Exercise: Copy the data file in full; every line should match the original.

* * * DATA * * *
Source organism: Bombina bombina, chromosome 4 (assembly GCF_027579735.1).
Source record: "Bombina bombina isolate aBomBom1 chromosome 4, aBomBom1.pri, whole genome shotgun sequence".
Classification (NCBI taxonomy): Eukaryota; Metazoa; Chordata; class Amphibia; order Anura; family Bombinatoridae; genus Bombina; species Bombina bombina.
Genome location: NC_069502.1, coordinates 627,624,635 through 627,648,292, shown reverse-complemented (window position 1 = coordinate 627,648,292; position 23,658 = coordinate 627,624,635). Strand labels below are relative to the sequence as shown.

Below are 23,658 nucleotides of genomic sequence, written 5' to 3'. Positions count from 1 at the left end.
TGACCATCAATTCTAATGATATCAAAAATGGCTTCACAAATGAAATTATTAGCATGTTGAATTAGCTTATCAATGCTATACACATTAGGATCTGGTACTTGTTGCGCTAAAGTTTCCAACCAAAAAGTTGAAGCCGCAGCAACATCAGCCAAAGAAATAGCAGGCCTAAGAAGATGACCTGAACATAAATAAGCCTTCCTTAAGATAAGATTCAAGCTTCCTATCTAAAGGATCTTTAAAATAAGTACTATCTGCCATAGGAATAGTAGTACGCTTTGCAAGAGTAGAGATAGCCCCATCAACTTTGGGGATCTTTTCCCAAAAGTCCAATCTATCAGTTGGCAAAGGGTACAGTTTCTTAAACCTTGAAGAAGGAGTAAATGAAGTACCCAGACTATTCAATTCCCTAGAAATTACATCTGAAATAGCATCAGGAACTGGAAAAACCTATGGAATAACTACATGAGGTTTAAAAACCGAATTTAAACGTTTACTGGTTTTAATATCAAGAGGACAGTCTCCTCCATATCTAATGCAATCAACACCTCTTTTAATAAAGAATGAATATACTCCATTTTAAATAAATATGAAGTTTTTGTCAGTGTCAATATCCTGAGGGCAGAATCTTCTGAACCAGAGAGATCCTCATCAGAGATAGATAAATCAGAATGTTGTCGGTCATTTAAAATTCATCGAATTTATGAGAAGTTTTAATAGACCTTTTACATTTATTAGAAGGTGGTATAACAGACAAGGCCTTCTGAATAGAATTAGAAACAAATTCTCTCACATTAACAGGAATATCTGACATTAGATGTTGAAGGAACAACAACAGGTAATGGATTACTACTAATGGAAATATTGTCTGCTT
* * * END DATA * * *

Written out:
Source organism: Bombina bombina, chromosome 4 (assembly GCF_027579735.1).
Source record: "Bombina bombina isolate aBomBom1 chromosome 4, aBomBom1.pri, whole genome shotgun sequence".
Classification (NCBI taxonomy): Eukaryota; Metazoa; Chordata; class Amphibia; order Anura; family Bombinatoridae; genus Bombina; species Bombina bombina.
Genome location: NC_069502.1, coordinates 627,624,635 through 627,648,292, shown reverse-complemented (window position 1 = coordinate 627,648,292; position 23,658 = coordinate 627,624,635). Strand labels below are relative to the sequence as shown.

Below are 23,658 nucleotides of genomic sequence, written 5' to 3'. Positions count from 1 at the left end.
TGACCATCAATTCTAATGATATCAAAAATGGCTTCACAAATGAAATTATTAGCATGTTGAATTAGCTTATCAATGCTATACACATTAGGATCTGGTACTTGTTGCGCTAAAGTTTCCAACCAAAAAGTTGAAGCCGCAGCAACATCAGCCAAAGAAATAGCAGGCCTAAGAAGATGACCTGAACATAAATAAGCCTTCCTTAAGATAAGATTCAAGCTTCCTATCTAAAGGATCTTTAAAATAAGTACTATCTGCCATAGGAATAGTAGTACGCTTTGCAAGAGTAGAGATAGCCCCATCAACTTTGGGGATCTTTTCCCAAAAGTCCAATCTATCAGTTGGCAAAGGGTACAGTTTCTTAAACCTTGAAGAAGGAGTAAATGAAGTACCCAGACTATTCAATTCCCTAGAAATTACATCTGAAATAGCATCAGGAACTGGAAAAACCTATGGAATAACTACATGAGGTTTAAAAACCGAATTTAAACGTTTACTGGTTTTAATATCAAGAGGACAGTCTCCTCCATATCTAATGCAATCAACACCTCTTTTAATAAAGAATGAATATACTCCATTTTAAATAAATATGAAGTTTTTGTCAGTGTCAATATCCTGAGGGCAGAATCTTCTGAACCAGAGAGATCCTCATCAGAGATAGATAAATCAGAATGTTGTCGGTCATTTAAAATTCATCGAATTTATGAGAAGTTTTAATAGACCTTTTACATTTATTAGAAGGTGGTATAACAGACAAGGCCTTCTGAATAGAATTAGAAACAAATTCTCTCACATTAACAGGAATATCTGACATTAGATGTTGAAGGAACAACAACAGGTAATGGATTACTACTAATGGAAATATTGTCTGCTT